Speech on Alcoholism: COM 102 Speech Outline

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Speech outline template for COM 102 (informative and persuasive speech)

Remember that your entire outline should be written in complete sentences, and you need to include in-text citations and a References list (in APA or MLA style) for any information you find in outside sources.

Speech Title

  1. Introduction
    1. Attention getter: [Keep it short—and no gimmicks necessary! With a short statement, question, or story, connect your topic with your audience.]
    2. Audience connection: [Continue this sense of audience connection by stressing the relevance or importance of your topic to this particular group of people, or by connecting the topic to something they care about or a shared value.]
    3. Credibility statement: [What knowledge or experience makes you a credible speaker on this topic? Only one sentence needed.]
    4. Thesis: [Be specific! Summarize the specific purpose of your speech in one complete sentence.]
    5. Preview of main points: [Briefly tell us what 2-3 things you will tell us about:]

Transition: [Take us smoothly from your preview to your first main point. For example, “First…”, “To begin…”]

  1. Body
    1. [First main point. This should be written in one complete sentence, like a “topic sentence” you include when you are writing a paragraph. It should also match the first main point in your introduction’s “preview of main points.”]
      1. [Sub-point. One sentence that directly supports main point A.]
        1. [Sub-sub-point, or supporting evidence.]
        2. [Sub-sub-point, or supporting evidence.]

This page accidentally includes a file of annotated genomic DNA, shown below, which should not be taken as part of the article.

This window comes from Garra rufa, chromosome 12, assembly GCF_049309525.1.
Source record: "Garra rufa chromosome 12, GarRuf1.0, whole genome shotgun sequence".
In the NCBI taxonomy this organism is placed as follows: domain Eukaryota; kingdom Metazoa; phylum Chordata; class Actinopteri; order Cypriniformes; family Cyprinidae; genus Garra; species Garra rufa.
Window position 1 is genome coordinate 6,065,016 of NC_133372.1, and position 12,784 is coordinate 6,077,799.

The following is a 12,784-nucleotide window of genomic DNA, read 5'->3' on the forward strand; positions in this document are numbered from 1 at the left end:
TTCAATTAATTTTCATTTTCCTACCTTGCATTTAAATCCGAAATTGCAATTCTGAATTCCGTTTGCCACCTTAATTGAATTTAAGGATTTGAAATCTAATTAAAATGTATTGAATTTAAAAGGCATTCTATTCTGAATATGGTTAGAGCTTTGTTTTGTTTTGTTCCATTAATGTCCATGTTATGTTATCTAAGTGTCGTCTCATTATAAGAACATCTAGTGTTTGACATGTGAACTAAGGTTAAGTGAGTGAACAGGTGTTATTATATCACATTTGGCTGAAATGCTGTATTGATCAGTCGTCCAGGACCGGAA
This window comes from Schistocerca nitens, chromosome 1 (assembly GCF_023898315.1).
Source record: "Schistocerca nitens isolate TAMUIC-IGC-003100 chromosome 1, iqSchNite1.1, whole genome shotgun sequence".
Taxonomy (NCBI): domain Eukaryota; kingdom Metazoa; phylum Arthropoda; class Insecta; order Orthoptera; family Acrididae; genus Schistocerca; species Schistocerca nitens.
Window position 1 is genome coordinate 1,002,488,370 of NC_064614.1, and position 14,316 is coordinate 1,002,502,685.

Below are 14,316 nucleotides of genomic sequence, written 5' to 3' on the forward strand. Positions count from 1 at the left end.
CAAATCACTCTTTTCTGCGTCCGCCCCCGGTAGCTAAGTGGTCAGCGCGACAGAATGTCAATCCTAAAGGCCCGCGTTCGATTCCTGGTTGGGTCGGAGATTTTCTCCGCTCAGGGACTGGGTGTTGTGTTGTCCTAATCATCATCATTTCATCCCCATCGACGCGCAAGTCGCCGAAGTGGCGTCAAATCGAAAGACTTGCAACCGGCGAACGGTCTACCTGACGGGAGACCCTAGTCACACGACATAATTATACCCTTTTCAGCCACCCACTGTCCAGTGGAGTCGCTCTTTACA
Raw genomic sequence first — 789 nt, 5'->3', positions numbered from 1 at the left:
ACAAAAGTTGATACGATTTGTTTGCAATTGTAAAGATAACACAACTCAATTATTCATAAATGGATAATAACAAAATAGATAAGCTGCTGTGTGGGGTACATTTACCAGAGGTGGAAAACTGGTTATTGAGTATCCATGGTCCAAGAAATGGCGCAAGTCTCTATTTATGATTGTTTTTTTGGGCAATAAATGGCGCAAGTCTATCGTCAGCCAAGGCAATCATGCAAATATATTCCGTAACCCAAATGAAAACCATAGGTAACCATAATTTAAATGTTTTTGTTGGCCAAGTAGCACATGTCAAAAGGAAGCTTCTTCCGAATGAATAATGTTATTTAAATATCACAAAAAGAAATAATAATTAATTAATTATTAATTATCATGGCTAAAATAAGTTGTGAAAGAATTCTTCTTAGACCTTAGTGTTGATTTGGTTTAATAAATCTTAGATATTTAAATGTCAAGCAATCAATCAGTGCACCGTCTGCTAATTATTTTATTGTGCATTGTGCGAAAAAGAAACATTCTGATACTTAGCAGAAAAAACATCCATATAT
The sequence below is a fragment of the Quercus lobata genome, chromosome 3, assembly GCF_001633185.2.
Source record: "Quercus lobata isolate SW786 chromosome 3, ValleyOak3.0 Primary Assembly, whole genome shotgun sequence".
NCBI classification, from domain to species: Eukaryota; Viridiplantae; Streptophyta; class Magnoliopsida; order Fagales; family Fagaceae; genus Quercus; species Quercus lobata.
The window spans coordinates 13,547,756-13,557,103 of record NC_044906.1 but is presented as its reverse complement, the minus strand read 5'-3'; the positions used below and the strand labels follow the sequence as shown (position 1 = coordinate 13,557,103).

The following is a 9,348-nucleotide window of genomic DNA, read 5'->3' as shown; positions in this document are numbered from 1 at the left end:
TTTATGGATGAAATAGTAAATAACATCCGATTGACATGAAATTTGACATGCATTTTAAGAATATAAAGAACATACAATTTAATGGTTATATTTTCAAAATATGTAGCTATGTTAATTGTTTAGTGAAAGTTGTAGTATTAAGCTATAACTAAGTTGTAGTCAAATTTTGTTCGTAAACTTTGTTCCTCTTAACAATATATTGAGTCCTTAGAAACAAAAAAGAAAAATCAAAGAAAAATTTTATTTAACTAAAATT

2. [Sub-point. One sentence that directly supports main point A.]
        1. [Sub-sub-point, or supporting evidence.]
        2. [Sub-sub-point, or supporting evidence.]

Transition: [Take us smoothly from your first main point to your second main point. Consider using an “internal summary,” an “internal preview,” or both.]

  1. [Second main point. This should be written in one complete sentence, like a “topic sentence” you include when you are writing a paragraph. It should also match the second main point in your introduction’s “preview of main points.”]
    1. [Sub-point. One sentence that directly supports main point B.]
      1. [Sub-sub-point, or supporting evidence.]
      2. [Sub-sub-point, or supporting evidence.]
    2. [Sub-point. One sentence that directly supports main point B.]
      1. [Sub-sub-point, or supporting evidence.]
      2. [Sub-sub-point, or supporting evidence.]

Transition: [Take us smoothly from your second main point to your third main point. Consider using an “internal summary,” an “internal preview,” or both.]

  1. [Third main point. This should be written in one complete sentence, like a “topic sentence” you include when you are writing a paragraph. It should also match the third main point in your introduction’s “preview of main points.”]
    1. [Sub-point. One sentence that directly supports main point C.]
      1. [Sub-sub-point, or supporting evidence.]
      2. [Sub-sub-point, or supporting evidence.]
    2. [Sub-point. One sentence that directly supports main point C.]
      1. [Sub-sub-point, or supporting evidence.]
      2. [Sub-sub-point, or supporting evidence.]

Transition: [Take us smoothly from your final main point to your conclusion. Consider using an “internal summary,” an “internal preview,” or both.]

  • Conclusion
    1. Recap of thesis: [One sentence.]
    2. Review of main points: [Briefly recap all three main points, so your audience has a clear memory of what they learned.]
  1. Confident closer: [End strong with one memorable sentence! Consider memorizing this, so that you can close with confidence.]

References

List your references here, in APA or MLA style.

SKU: speech-on-alcoholism-com-102-speech-outline Category: